Specifically, the f/2.2 aperture of the wide-angle lens can’t compete with the f/1.6 aperture of the main sensor and the difference not only in overall quality but what you can actually see is immediately noticeable upon comparison. So yeah, while you can use the ultra-wide in the dedicated Nightscape mode, we’d probably recommend sticking to the main sensor.
Alongside the Nightscape mode enhancements, the OnePlus 7T Pro introduces the ability to take close-up macro shots. It uses the ultra-wide angle camera to achieve the results, and can accurately focus on subjects between 2.5 and 8cm with impressive results. It’s not something you’ll be using very often, but it performs well when needed.
On the video front, the OnePlus 7T Pro offers up to [email protected] along with a dedicated slow-mo mode that caps out at [email protected] That’s pretty standard, but where the OnePlus stands out is with the introduction of a Super Stable shooting mode.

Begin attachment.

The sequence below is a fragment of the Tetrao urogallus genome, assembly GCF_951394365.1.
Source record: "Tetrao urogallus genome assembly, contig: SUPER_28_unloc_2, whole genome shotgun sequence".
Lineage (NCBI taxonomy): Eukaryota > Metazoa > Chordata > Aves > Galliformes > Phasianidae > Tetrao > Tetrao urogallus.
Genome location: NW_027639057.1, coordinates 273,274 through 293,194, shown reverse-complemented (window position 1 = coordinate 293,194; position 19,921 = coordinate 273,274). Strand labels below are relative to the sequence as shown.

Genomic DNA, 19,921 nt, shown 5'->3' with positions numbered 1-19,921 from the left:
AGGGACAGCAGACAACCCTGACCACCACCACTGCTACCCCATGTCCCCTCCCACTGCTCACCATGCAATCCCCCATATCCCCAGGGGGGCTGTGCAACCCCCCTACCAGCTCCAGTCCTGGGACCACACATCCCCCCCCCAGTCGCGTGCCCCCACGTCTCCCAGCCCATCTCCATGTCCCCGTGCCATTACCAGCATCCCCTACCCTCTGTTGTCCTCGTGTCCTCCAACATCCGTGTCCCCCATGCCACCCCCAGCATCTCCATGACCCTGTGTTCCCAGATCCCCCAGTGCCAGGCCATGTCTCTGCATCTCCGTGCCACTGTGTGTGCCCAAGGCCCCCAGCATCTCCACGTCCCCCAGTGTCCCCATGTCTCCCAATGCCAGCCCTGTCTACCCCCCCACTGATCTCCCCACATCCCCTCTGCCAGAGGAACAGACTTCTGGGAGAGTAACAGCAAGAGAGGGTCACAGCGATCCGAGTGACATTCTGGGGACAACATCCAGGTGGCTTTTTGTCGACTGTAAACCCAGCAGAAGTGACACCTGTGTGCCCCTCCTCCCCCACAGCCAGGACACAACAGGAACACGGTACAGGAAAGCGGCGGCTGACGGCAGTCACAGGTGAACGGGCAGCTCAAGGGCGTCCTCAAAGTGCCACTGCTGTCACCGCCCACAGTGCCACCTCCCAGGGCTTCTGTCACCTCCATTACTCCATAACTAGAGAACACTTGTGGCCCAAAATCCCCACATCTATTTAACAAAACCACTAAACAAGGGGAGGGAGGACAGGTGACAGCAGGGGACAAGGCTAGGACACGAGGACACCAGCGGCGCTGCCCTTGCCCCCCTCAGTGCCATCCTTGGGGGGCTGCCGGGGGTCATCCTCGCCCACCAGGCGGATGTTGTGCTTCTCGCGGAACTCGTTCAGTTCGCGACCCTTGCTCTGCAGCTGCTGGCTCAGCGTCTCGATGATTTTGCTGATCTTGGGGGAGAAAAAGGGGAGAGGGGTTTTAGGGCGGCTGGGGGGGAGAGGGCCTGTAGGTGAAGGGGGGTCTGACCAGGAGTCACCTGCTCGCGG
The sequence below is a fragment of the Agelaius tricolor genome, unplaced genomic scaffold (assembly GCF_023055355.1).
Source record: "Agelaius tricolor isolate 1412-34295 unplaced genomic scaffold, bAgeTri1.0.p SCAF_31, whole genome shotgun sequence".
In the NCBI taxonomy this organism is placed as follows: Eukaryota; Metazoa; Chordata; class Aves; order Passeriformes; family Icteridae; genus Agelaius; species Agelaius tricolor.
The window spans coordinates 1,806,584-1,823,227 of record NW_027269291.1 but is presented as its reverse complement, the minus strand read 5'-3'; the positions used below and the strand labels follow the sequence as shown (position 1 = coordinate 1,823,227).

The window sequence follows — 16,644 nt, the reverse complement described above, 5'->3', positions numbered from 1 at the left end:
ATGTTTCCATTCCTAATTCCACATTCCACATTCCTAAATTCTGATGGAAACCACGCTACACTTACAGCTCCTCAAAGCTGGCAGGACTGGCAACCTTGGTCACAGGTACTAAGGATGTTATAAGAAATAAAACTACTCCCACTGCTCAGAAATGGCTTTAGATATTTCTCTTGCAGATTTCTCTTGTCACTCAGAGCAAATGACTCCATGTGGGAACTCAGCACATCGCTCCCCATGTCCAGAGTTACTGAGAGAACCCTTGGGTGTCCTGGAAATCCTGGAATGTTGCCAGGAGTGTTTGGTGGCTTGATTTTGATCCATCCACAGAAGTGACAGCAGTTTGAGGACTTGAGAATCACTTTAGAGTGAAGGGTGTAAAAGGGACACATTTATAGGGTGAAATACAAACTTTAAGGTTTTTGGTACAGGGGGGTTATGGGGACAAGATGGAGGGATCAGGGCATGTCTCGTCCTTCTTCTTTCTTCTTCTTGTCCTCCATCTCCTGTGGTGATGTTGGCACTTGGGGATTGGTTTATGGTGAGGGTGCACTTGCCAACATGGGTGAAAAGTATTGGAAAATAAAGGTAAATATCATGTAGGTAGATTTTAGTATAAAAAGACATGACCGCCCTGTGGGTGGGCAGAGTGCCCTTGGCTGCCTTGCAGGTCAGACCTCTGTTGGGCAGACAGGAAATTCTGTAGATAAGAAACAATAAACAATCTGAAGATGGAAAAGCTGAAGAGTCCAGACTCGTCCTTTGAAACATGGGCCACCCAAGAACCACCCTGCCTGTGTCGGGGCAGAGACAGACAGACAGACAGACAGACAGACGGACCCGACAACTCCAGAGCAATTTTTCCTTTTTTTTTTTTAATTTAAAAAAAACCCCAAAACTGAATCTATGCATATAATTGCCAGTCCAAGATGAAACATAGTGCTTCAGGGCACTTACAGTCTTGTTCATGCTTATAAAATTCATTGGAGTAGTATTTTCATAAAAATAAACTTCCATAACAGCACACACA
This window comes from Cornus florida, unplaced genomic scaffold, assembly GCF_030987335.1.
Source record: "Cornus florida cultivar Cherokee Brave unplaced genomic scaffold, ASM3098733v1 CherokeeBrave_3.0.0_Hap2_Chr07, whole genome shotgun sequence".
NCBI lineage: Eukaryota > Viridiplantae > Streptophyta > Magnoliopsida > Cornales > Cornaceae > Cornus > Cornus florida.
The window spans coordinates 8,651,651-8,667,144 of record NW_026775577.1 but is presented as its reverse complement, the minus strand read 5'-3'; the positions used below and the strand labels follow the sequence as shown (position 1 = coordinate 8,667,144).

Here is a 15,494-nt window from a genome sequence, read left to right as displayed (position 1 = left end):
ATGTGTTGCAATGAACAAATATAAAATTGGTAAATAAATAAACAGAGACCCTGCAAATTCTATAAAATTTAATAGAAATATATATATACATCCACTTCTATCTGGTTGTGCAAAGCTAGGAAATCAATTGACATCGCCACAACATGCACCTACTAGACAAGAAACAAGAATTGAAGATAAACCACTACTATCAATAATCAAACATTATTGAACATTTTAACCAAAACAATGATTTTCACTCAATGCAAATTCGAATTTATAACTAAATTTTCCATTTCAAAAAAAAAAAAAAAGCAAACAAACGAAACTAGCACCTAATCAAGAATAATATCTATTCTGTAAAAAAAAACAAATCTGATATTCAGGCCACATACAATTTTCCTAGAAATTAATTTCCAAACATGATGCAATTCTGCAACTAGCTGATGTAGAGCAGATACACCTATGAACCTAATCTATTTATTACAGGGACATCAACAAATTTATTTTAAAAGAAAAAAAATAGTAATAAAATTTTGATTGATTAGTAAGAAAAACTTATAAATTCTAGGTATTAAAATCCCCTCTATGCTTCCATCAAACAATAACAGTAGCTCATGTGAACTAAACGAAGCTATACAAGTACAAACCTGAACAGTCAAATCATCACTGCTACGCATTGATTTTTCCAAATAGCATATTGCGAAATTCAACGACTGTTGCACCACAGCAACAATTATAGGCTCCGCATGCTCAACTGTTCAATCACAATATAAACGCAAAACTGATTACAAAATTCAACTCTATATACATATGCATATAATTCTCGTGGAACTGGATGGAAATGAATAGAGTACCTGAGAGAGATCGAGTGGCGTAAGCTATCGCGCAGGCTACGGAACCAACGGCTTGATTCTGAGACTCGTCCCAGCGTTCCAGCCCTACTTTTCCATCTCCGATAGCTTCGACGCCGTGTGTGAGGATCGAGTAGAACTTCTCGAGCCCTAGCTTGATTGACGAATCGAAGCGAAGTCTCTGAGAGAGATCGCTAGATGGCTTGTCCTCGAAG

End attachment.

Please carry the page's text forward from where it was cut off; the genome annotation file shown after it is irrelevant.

It uses the wide-angle lens (although the crop makes it almost unnoticeable) and provides an incredibly smooth experience akin to what you’d get from a gimbal mount. The software stabilisation is noticeable at times, but it’s not enough to discourage you from actively using the mode when necessary.
Flip the phone over and you’ll find a 16Mp snapper in the form of a pop-up camera. The pop-up functionality is cool but we’re confident that this is the same sensor that was used not only in the OnePlus 7 Pro, but the 6T series too.
It’s a decent camera more than capable enough of capturing detailed selfies for sharing on social media, and the Portrait mode performance is pretty decent when you consider the single-lens setup.
OxygenOS is a breath of fresh air